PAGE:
French student protests against job reforms turn ugly

Students protesting labour reforms took to the streets across France on Thursday, torching cars in Paris and clashing with riot police who responded with tear gas and made about two dozen arrests.

French student protests against job reforms turn ugly
Students and youth activists clash with police in Paris and Nantes. Photo: AFP

Fifteen protesters were arrested in Paris, where two policemen were injured, and another nine students were detained in the western city of Nantes.

The reforms, which had been significantly watered down under pressure from an earlier wave of protests, were adopted on Thursday by the cabinet of an increasingly unpopular President Francois Hollande, who hopes to stand for
re-election next year.

“Young and insurgent, the world is ours” read one banner as some 5,000 protesters gathered at Place d'Italie in the south of the French capital, where students torched two cars, threw bottles at riot police and emptied a rubbish bin over other officers.

Protests were also staged in other cities, including Marseille, Bordeaux,Toulouse and Lyon.

Students have been at the forefront of protests over the reforms aimed at freeing up the job market and reining in France's 10 percent unemployment rate.

 Among youths, joblessness is nearer to 25 percent — among the highest in Europe.

The youths, along with unions and the left flank of Hollande's Socialist Party, say the reforms are too pro-business and threaten hallowed workers' rights.

(Police fire tear gas in Nantes. AFP)

(Trouble also flares in Paris. AFP)


Prime Minister Manuel Valls has touted the reforms as “intelligent, audacious and necessary” in the face of stubbornly high unemployment, which has not dropped below seven percent in 30 years.

“Our country has become used to (joblessness) for too long,” he said.

The pressure from opponents prompted the government this month to water down the contested reforms, walking a tightrope between the insistent demands of employers and employees.

“It lends new momentum to social democracy,” said the bill's author, Labour Minister Myriam El Khomri, calling it “balanced, both providing new flexibility to companies and new protections for workers.”

'Reformist' unions back measures

But bosses are unhappy with the withdrawal of a cap on the amount companies must pay for unfair dismissal, as well as the scrapping of a measure that would have allowed small- and medium-sized companies to unilaterally introduce
flexible working hours.

While employers' groups called on Valls to restore the reforms' original goal of creating jobs, the concessions were enough to persuade several so-called “reformist” unions to get behind the new version while still urging
new language on conditions for laying off workers.

The seven unions and youth groups that organised Thursday's protests are demanding the withdrawal of the reforms.

A high school protester in Marseille carried a banner reading: “A great leap forward towards the 19th century”.


Last week students paralysed dozens of schools and universities across France, and on Thursday students were again barricading campus entrances in Paris.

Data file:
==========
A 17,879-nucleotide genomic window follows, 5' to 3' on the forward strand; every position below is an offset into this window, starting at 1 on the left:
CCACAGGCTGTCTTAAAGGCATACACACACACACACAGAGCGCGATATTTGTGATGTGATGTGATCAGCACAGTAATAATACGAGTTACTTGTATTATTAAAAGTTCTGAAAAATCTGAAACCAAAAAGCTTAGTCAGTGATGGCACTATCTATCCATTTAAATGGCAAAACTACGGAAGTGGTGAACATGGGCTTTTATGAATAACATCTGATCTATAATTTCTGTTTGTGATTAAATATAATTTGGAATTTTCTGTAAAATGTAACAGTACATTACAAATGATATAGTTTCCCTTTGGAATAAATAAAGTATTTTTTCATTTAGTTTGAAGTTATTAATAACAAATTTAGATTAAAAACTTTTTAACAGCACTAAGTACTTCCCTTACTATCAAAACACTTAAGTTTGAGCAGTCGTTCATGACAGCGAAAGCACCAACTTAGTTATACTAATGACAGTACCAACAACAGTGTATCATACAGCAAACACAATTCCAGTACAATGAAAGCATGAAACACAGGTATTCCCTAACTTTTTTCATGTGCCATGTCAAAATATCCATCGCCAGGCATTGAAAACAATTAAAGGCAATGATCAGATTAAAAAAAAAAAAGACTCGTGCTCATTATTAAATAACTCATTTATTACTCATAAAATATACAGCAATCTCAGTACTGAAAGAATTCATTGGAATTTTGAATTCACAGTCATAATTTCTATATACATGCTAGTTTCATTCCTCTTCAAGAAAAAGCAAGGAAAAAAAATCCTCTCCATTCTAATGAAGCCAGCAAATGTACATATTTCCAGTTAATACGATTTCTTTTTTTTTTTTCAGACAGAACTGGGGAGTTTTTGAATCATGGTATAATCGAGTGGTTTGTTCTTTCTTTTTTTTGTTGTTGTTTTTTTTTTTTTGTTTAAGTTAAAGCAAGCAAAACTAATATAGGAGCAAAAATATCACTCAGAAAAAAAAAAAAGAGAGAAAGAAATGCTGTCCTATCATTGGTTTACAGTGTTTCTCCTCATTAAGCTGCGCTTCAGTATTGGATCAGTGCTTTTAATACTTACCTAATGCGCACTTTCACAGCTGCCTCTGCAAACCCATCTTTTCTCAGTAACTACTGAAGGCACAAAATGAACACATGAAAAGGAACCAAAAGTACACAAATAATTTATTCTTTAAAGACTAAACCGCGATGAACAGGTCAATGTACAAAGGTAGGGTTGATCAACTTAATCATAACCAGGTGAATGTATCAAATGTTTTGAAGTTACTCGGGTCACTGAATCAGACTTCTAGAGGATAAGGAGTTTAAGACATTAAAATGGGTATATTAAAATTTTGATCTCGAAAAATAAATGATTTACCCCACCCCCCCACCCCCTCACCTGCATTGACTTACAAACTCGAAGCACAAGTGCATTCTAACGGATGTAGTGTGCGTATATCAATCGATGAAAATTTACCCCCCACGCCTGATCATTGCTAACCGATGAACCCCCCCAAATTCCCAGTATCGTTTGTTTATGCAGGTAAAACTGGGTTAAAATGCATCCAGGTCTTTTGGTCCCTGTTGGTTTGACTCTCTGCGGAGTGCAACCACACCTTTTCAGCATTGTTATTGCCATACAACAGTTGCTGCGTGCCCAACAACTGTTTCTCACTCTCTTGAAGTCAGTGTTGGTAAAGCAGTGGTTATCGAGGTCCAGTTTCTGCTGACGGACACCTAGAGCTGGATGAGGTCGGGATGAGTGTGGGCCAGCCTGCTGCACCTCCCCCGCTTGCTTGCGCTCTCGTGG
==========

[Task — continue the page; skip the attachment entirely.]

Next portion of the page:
Socialist Party dissidents, threatening stiff resistance when the reforms reach parliament, have presented a “counter-reform”.

The government's proposed reforms are scheduled to be taken up by parliament's social affairs committee on April 5, and by the full body in late April or early May.

Before that, the protest movement plans an even bigger mobilisation for March 31.

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Students blockade Paris schools in election protest

Students blockaded five schools in Paris on Tuesday to demonstrate their political concerns ahead of the second round of the Presidential elections on Sunday.

Students blockade Paris schools in election protest

In addition to the five blockaded lycées, the université Paris 8 in Saint-Denis was closed “for security reasons”.

The students – who are too young to make their voices heard at the ballot box – were protesting against the options available to voters in the second round – where incumbent Emmanuel Macron takes on far-right leader Marine Le Pen – and follows earlier student protests at the Sorbonne.

Many were demonstrating in protest at what they saw as inadequate policies on climate change and social issues from both candidates in the final round of voting, as well as the lack of choice for the electorate.

“It is a continuation of what happened at the Sorbonne,” one student told AFP. “We want a third social round, because the two candidates qualified for the second round have no social or ecological programmes. 

“We want to give a new breath to this Fifth Republic a little at the end of the race.

“We are fed up with the fascist state. We are here against Marine Le Pen, against fascism, for the climate and against capitalism,” another student at the lycée Louis-le-Grand in the capital’s fifth arrondissement said.

“We have blocked all the entrances. We will stay there as long as possible.”

About 100 students blockaded the prestigious school. Some students chant slogans against the “Front National” – the former name of second-round candidate Marine Le Pen’s far-right Rassemblement National party.

The blockades ended peacefully at the end of the day.